Atrocity Alert No. 15: Syria, South Sudan and Yemen

27 July 2016

Atrocity Alert is a weekly publication by the Global Centre for the Responsibility to Protect highlighting and updating situations where populations are at risk of, or are enduring, mass atrocity crimes.


Major aid agencies warned on 26 July that over 300,000 people in Aleppo and 60,000 people in Manbij have been completely cut off from humanitarian assistance. Amid the particularly dire situation in eastern Aleppo, during a 25 July UN Security Council briefing the UN’s humanitarian chief, Stephen O’Brien, called for weekly, 48-hour humanitarian pauses. Meanwhile, the Syrian government’s assault on healthcare continued, with airstrikes targeting four hospitals and the only remaining blood bank in Aleppo between 23 and 24 July. Such attacks constitute war crimes under international humanitarian law.

South Sudan

Political turmoil in South Sudan worsened after First Vice President Riek Machar was replaced by Taban Deng Gai, whose nomination by the fractured opposition was accepted by President Salva Kiir on 24 July. The United Nations warned the appointment was a violation of the August 2015 peace agreement, which is already in peril following five days of intense fighting in Juba from 7 to 11 July.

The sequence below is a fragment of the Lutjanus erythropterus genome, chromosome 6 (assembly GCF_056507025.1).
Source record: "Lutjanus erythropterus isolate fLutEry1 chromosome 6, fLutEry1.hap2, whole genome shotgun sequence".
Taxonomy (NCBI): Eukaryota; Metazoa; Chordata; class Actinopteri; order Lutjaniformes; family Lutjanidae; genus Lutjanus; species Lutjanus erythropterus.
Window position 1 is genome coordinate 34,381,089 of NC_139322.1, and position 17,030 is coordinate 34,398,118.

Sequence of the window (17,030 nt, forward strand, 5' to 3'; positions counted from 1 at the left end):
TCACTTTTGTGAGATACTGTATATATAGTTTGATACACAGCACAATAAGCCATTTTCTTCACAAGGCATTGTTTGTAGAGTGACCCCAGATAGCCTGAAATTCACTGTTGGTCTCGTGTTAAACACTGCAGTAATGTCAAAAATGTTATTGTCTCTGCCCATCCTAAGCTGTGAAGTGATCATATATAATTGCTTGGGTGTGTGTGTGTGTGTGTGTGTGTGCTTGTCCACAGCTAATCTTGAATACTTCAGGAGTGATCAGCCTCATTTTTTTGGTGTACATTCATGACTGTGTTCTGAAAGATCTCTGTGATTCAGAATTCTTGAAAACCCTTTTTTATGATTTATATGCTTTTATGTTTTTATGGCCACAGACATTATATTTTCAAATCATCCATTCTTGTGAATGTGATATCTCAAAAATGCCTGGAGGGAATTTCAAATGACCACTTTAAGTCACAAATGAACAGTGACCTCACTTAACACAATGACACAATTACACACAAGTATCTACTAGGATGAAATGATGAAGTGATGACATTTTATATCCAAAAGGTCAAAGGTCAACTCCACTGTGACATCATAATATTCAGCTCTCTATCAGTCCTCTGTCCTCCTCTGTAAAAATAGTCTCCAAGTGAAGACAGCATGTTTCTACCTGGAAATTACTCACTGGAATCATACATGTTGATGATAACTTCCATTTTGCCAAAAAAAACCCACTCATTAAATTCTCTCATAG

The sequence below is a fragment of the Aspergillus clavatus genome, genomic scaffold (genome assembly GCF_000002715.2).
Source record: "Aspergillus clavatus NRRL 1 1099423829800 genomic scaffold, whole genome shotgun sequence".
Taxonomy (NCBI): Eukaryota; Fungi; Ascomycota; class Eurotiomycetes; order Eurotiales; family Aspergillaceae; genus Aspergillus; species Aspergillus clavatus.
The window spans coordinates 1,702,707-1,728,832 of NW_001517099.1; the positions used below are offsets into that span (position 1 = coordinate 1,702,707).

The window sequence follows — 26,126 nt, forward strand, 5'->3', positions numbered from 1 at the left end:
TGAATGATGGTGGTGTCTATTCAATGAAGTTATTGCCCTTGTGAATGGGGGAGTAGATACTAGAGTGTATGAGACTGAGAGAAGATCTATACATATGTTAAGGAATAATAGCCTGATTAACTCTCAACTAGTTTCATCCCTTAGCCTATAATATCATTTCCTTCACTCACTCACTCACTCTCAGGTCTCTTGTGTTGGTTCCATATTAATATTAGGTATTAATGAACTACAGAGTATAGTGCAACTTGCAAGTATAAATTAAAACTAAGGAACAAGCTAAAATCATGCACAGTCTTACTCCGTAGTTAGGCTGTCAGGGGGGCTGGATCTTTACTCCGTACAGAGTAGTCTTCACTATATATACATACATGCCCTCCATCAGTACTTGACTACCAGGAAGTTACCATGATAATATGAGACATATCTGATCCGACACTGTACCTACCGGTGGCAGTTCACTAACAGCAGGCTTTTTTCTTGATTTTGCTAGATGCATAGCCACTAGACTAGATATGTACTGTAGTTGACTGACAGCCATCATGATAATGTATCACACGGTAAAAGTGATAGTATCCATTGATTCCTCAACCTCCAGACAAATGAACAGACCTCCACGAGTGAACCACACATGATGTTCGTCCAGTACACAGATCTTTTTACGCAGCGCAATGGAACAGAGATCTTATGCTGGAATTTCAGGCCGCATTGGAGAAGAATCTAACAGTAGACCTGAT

South Sudan continues to witness sporadic violence, including reports of sexual violence against women and girls and ethnic targeting by government forces in Juba on 17 July. The rapes took place near a UN base while peacekeepers reportedly witnessed some attacks but failed to act. The UN Security Council will renew the UN Mission in South Sudan (UNMISS) mandate this week. It is critical that the new mandate reinforces UNMISS and calls upon peacekeepers to robustly protect civilians from mass atrocities. The Security Council should also immediately impose an arms embargo on South Sudan.


While the government and representatives of the Houthi rebels formally resumed UN-facilitated peace talks in Kuwait on 16 July, populations in Yemen continue to suffer as a result of ongoing ceasefire violations and a growing humanitarian crisis. On 26 July the UN Humanitarian Coordinator for Yemen highlighted the plight of besieged populations in Taizz, calling upon all parties to agree to a humanitarian pause. Government forces reportedly retook the al-Sarari area of Taizz from the Houthis earlier this week. Meanwhile, the Houthis have reportedly tightened their siege of Taizz city, where more than 200,000 people are being deprived of vital resources.

Global Centre for the Responsibility to Protect


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